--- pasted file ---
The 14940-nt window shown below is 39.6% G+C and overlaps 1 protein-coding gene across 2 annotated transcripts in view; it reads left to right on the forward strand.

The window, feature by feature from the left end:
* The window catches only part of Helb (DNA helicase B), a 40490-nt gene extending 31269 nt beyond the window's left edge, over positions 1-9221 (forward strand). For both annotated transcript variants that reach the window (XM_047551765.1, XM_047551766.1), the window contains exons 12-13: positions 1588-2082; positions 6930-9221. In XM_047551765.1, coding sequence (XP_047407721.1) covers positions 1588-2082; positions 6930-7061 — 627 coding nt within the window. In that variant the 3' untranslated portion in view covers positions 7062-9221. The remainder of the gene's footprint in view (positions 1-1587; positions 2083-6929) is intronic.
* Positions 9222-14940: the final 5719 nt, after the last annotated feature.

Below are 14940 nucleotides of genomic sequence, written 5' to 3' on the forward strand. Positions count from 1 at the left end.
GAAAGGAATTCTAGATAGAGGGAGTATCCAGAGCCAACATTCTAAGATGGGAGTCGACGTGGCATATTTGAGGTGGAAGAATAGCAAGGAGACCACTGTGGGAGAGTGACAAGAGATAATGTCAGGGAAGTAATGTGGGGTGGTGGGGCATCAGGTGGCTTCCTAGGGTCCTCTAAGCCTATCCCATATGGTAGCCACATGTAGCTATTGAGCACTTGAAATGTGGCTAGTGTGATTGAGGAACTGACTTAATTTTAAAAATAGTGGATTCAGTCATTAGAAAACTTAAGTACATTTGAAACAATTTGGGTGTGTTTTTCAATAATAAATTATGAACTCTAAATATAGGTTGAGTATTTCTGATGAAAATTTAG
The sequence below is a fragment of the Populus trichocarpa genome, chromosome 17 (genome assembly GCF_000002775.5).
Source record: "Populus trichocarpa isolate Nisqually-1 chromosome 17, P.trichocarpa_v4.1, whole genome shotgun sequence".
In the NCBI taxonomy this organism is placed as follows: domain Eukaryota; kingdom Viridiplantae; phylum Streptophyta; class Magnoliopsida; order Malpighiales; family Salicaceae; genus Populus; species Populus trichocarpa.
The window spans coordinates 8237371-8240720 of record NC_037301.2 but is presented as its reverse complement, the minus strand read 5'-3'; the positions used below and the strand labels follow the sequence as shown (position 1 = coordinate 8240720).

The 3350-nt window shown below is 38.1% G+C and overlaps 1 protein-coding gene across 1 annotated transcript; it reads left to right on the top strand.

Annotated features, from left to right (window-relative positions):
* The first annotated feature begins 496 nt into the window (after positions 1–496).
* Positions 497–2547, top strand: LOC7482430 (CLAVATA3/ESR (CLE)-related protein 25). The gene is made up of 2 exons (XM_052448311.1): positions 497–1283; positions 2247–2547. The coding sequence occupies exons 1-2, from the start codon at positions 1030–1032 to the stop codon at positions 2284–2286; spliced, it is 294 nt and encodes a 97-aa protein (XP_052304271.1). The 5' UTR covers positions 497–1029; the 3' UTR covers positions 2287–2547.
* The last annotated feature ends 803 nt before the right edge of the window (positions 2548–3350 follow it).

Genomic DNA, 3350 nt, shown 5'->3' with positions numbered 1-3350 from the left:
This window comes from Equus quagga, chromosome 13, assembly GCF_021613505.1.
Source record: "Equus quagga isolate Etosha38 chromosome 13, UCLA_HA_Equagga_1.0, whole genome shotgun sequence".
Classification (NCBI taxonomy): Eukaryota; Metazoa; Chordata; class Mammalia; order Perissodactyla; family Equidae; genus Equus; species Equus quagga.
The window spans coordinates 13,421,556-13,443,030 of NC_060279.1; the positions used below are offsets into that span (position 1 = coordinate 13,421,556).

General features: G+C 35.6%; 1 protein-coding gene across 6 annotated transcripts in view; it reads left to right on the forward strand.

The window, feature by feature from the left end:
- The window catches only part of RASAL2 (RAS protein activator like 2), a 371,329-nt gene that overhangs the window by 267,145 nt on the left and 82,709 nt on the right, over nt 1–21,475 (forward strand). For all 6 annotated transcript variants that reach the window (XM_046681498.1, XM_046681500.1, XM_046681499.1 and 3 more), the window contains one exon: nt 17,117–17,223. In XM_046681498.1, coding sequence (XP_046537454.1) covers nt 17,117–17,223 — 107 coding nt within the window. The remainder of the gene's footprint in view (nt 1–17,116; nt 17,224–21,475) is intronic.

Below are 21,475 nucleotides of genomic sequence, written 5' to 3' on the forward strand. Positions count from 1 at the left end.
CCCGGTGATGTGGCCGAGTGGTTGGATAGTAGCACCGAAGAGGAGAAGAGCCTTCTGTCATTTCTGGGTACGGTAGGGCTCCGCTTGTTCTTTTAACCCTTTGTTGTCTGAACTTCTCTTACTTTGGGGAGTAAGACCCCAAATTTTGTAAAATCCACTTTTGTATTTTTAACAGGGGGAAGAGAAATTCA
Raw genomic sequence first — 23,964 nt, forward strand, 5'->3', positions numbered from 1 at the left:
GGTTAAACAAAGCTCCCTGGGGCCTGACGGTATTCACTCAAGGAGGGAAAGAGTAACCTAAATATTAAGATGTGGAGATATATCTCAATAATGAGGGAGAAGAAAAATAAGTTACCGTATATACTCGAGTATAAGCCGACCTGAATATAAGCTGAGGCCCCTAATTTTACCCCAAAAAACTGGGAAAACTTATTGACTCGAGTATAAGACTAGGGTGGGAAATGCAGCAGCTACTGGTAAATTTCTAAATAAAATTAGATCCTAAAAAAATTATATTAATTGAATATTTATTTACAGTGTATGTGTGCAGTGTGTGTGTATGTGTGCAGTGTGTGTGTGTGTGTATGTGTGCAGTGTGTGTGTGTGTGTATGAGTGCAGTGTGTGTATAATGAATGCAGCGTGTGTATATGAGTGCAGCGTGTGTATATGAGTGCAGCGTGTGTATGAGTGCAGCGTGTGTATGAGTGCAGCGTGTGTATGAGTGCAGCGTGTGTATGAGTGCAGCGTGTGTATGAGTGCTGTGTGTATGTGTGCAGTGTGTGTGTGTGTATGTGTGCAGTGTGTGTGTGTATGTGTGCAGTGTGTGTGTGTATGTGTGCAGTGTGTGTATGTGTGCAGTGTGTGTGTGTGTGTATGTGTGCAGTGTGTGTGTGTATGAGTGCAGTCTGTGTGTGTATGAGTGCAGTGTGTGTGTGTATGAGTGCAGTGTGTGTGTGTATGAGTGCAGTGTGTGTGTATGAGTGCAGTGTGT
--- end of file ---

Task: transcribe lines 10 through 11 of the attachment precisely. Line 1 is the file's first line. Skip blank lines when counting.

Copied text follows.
The window spans coordinates 8237371-8240720 of record NC_037301.2 but is presented as its reverse complement, the minus strand read 5'-3'; the positions used below and the strand labels follow the sequence as shown (position 1 = coordinate 8240720).

The 3350-nt window shown below is 38.1% G+C and overlaps 1 protein-coding gene across 1 annotated transcript; it reads left to right on the top strand.